1. Research well and choose the right platform.

Vernita advises "Most important is the platform you use for the campaign. There are plenty of options, so choose wisely. Have a clear plan ready, there will be people ready to support the project only if they see the clarity. The first major chunk of support will come from your own friends and family. Don't underestimate your resources. Rest, outsiders will follow later.

2. Offer Rewards

"While most backers do not get on board based on the quality or quantity of rewards you will give them, do spend time planning the rewards and make good ones or don't give any at all" adds Singh.

3. Pitch correctly

Singh says, "Spend time and resources on the pitch video. It is the single most important tool that you will be using in your campaign."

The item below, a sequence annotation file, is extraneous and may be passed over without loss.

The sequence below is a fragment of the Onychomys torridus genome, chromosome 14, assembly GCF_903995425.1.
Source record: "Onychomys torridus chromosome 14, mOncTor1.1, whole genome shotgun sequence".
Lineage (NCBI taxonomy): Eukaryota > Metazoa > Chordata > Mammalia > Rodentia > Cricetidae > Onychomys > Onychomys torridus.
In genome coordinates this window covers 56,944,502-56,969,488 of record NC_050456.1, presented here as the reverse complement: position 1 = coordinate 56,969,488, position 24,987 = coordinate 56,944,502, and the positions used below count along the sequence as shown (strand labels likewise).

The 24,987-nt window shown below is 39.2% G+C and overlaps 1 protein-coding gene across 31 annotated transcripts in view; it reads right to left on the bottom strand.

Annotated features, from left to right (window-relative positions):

"Your video should tell the customer clearly in less than 45 seconds what you are selling" adds Ranjana.

4. Marketing and Engagement

"Have an engagement and marketing plan for your campaign. If you don't have the skills to put one together, reach out to people in your professional network to do it for you. You could even sign up to pay them post completion of the campaign. Don't forget to include these costs and any others in your crowdfunding target." says Singh while Ranjana focuses on trying to gain followers before the product launch, "Start your groundwork by attending exhibitions, events and online marketing at least 3 months before you launch."

5. Update your backers

Keep reminding your backers that they made a wise decision. "Show your backers who you are. Be in constant touch with them throughout your campaign. Have live videos and keep them updated" says Nair.

Last but not the least, follow a genuine approach. Remember, a large percentage of the money is generated through the personal network; the people you know, so take a direct approach in all your communication.

Pooja Agarwal